- Jillian Ellis


Andrea Duran

August 16, 2008

It is finally good to get out and play some games at the Olympics after our long tour and practices. The team is doing great so it's a lot of fun. Personally I am getting a little bit of a slow start, but my time will come. I am just trying to stay positive, which isn't that hard because the team is winning and we are playing really well right now!

As for my first at-bat of the Olympic Games, I tried not to make it any bigger than what it was because it is still the same game that I have been playing for the past 13 years of my life, just on a bigger stage. I really wanted to hit so when the pitcher hit me, I was kind of like "Oh well, I am on base, woo hoo haha." I think I scored the first run of the Olympics for us, so that was kind of cool! My cousin said he got a picture of it.

Our schedule has been pretty busy so there's not that much room for free time, which is O.K. because it is good to stay focused. My typical day lately has been getting up, getting semi-dressed and then walking the long walk to the huge dining hall, where I usually eat a bowl of oatmeal, some fruit and whatever else looks good. From there I return back to my room to finish getting dressed and head with the team to the bus that takes us to the field. The drive is about 40 minutes. We play our game at 12 p.m., then head back on the bus. Sometimes I read on the bus or just mellow out. When we get back to the dorms, I usually wind down, get something to eat and take a shower. Then we have a team meeting, I hang out with some teammates, then get to sleep only to wake up and do it all over again.

Like I said before, I don't mind the schedule because it keeps us focused. The village has been fun. It's amazing to see all the countries and all the different kinds of people. It's really fun to people watch.

Well, tomorrow we get to sleep in before the game against the Netherlands because we play at night, so I am excited for that!

Send a lot of good karma and good energy towards Beijing to help us get gold!

- Andrea Duran


Natalie Golda

August 16, 2008

Semifinals here we come!

With our win over Russia, and the ever confusing bracketology of China losing to Italy - but by one goal and Italy scored less than 12 goals - we have a bye through the quarterfinals and go directly into the medal round. If we win one more game, we're in the Olympic final! We will play the winner of Australia/China. Hungary advanced to the semifinals from the other bracket and will face the winner of Italy/Holland.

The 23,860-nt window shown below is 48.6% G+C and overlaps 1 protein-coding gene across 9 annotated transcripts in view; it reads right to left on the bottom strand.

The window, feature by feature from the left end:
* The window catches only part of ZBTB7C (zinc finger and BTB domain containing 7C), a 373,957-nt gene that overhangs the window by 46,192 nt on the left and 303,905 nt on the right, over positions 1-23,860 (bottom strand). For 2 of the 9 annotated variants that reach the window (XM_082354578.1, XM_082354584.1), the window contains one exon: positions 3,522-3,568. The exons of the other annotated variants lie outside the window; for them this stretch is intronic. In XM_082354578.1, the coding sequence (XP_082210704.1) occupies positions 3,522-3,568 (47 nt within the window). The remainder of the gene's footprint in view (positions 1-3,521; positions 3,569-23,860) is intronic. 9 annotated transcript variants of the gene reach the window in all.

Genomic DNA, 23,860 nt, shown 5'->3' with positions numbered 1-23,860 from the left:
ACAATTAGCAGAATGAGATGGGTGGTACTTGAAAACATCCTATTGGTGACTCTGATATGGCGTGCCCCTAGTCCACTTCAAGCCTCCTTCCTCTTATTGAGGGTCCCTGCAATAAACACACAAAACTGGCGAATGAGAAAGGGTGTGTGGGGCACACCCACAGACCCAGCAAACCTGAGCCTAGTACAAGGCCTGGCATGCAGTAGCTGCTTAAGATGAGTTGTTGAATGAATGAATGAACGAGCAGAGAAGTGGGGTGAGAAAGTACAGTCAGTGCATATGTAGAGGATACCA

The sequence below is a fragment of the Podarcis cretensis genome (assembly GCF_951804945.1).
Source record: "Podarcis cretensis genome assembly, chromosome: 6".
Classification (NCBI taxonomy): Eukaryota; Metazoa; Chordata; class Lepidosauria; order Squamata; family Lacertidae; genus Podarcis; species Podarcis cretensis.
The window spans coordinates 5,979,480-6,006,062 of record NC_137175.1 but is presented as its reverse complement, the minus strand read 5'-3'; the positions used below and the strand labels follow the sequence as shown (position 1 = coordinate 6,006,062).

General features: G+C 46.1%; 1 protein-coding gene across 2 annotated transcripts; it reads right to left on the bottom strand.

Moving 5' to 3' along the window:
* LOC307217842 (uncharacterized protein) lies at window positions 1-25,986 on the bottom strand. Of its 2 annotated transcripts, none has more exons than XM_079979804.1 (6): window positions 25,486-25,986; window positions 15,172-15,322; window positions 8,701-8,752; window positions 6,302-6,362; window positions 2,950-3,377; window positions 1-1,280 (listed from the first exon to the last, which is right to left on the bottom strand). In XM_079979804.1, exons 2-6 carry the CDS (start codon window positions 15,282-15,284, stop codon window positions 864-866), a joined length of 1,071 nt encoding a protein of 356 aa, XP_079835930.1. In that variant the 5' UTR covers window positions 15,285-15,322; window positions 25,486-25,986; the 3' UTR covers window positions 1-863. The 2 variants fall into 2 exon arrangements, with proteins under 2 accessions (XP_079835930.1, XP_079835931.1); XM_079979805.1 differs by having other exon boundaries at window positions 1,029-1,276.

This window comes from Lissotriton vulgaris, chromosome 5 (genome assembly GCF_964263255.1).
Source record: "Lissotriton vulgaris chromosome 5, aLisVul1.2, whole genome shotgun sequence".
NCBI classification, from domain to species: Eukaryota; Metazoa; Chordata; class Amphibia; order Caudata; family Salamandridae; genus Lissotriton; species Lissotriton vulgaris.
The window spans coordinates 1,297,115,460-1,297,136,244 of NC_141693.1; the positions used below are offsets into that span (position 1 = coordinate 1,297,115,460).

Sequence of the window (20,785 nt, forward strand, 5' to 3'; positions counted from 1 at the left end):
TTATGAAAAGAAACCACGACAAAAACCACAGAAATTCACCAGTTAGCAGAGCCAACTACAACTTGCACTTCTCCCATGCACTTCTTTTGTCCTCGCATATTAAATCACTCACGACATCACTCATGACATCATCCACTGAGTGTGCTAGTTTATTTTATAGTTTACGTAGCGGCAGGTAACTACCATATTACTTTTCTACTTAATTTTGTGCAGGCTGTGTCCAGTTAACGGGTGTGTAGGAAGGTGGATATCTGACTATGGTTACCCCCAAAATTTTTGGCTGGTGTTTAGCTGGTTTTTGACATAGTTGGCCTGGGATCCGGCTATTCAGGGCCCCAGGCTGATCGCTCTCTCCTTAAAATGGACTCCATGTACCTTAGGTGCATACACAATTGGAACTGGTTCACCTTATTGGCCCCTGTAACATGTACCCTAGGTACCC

Playing for a medal is an awesome feeling, and we're one step closer to bringing it home! We have a few days off (of competition, that is - we'll still train hard!) to get ready for our next opponent and iron out any kinks.

- Natalie Golda


Natalie Golda

August 14, 2008

On to the Next Match

Tomorrow [Friday], we play Russia. They are a very good team that is no longer in contention for a medal - with their loss to China yesterday, they do not advance to the next round. It just goes to show that this tournament is incredibly competitive, and the fact that two European powerhouses - Greece and Russia - are no longer in the running proves that point. Because of our tie with Italy, we would need China to beat Italy in order for us to advance first in our bracket and go straight to the semifinals. If Italy beats China tomorrow, we still advance, but we must play one extra game in the quarterfinals. No problem - just one more opportunity to play under the lights!

Hanging out in the village and watching other athletes compete has been great. I have met so many incredible people, and I love watching them in their respective "craft". I think we have won over a lot of new water polo fans, people saying "Hey, we watched your game - I don't know how you do it. I'd punch someone!" I think we have a great new fan base here with the other athletes.

One thing that has disappointed me, however, is some of the coverage. Not the lack of coverage of smaller sports, but the negative coverage of events such as women's gymnastics. I read a cover story on my e-mail's news feed, and it said something along the lines of "Women's gymnasts lose gold, settle for silver." This is one thing I can't stand about our culture - we don't see the fact that an Olympic medal is a wonderful thing, regardless of the color. Many are quick to jump on certain bandwagons and forget that these people are human, and in regards to the gymnasts, young. Things happen - someone has a remarkable day, someone has a bad day. We as a culture need to stand by our Olympians not only for gold medals, but for their participation. Spread the word.